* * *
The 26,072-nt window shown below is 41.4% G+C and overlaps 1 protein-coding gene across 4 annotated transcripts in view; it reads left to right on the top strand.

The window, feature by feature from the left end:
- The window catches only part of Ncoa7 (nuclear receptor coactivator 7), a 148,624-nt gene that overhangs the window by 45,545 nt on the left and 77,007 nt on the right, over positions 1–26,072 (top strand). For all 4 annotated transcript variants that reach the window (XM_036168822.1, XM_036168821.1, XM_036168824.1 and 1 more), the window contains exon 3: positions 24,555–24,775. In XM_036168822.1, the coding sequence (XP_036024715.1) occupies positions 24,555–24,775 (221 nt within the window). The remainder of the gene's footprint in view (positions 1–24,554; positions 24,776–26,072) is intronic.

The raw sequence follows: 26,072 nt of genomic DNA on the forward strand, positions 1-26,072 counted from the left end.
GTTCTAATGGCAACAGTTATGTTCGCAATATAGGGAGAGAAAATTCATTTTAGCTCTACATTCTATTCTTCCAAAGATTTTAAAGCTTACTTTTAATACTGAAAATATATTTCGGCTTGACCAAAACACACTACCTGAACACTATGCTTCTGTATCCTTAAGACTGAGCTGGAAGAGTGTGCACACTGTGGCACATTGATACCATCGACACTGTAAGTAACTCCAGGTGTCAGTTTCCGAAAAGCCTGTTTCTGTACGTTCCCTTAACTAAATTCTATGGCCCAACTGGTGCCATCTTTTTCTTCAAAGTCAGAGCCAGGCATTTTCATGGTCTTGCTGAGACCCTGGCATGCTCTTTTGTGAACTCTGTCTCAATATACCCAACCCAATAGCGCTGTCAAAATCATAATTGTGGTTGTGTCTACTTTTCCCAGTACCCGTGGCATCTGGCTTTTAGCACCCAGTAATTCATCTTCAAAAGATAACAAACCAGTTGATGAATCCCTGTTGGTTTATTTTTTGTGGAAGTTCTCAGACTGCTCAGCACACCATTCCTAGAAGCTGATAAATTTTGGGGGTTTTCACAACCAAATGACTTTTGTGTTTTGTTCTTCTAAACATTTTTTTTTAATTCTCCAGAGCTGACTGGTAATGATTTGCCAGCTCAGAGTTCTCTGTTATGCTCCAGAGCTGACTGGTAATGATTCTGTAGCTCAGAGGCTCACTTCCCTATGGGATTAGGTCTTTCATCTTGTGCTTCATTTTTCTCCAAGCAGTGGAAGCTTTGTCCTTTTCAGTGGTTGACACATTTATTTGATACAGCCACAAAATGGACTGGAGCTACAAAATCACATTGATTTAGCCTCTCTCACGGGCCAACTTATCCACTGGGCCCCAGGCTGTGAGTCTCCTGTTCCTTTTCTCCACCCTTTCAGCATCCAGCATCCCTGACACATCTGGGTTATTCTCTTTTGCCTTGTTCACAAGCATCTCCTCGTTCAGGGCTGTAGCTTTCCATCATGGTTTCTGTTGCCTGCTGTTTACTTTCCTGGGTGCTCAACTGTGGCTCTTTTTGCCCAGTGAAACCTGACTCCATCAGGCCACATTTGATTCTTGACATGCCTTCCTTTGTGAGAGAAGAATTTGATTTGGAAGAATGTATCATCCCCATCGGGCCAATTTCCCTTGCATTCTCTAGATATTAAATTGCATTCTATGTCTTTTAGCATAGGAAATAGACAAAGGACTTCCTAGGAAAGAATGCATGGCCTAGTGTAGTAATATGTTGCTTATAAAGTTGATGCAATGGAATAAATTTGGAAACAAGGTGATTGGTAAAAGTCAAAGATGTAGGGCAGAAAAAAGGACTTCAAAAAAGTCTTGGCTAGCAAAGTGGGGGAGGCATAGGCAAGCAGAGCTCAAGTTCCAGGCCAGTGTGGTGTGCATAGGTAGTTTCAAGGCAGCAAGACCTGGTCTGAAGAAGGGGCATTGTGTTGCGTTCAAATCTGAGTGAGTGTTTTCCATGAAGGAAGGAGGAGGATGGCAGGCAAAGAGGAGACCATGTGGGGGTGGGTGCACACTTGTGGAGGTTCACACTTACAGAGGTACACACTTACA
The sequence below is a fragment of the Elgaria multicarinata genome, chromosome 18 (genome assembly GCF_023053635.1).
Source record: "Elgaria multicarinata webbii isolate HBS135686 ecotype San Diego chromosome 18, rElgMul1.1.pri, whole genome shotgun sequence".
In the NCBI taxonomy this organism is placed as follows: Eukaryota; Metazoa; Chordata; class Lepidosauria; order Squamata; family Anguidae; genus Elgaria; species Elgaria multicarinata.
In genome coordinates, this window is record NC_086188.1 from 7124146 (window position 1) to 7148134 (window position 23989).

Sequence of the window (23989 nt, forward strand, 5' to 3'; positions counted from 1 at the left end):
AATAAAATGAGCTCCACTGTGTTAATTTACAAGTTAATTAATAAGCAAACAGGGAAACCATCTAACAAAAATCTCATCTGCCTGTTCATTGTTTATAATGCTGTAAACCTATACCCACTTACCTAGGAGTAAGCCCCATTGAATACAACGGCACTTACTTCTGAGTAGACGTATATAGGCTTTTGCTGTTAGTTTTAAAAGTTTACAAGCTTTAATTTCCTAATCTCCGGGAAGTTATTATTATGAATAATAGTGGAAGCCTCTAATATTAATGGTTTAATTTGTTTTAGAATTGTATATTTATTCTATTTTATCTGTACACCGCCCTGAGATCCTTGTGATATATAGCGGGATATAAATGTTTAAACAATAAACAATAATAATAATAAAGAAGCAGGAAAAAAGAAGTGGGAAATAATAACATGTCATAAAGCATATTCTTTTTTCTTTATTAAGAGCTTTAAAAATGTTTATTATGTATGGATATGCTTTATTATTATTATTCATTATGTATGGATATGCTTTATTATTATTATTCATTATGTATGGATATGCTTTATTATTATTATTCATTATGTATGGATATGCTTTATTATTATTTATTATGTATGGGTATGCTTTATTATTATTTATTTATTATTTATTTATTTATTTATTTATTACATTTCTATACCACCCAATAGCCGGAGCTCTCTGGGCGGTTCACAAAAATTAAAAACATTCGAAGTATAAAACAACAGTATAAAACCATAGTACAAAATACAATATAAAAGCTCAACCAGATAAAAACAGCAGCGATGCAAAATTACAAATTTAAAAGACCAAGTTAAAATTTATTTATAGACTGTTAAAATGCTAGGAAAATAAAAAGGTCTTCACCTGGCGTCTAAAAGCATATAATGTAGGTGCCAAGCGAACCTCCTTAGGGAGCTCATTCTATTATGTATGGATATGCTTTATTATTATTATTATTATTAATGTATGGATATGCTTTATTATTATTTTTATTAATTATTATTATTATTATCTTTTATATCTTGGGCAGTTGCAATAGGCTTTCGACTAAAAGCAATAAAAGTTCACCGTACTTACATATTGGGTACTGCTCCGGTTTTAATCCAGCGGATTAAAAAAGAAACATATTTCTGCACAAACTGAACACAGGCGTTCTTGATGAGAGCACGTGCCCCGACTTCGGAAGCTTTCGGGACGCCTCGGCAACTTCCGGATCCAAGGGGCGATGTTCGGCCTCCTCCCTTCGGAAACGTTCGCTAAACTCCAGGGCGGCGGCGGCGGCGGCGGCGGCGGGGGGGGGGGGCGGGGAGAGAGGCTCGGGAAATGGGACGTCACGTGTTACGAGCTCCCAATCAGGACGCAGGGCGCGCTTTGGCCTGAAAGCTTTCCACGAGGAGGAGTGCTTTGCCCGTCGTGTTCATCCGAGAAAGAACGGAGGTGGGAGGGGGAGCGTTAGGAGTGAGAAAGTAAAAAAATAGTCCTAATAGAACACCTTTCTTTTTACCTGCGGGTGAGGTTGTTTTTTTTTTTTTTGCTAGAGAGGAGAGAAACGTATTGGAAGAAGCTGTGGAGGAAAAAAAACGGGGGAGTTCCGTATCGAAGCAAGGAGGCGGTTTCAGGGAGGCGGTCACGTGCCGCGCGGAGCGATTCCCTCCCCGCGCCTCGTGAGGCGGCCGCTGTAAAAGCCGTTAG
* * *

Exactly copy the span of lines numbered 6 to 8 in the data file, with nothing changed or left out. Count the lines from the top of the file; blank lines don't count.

The sequence below is a fragment of the Elgaria multicarinata genome, chromosome 18 (genome assembly GCF_023053635.1).
Source record: "Elgaria multicarinata webbii isolate HBS135686 ecotype San Diego chromosome 18, rElgMul1.1.pri, whole genome shotgun sequence".
In the NCBI taxonomy this organism is placed as follows: Eukaryota; Metazoa; Chordata; class Lepidosauria; order Squamata; family Anguidae; genus Elgaria; species Elgaria multicarinata.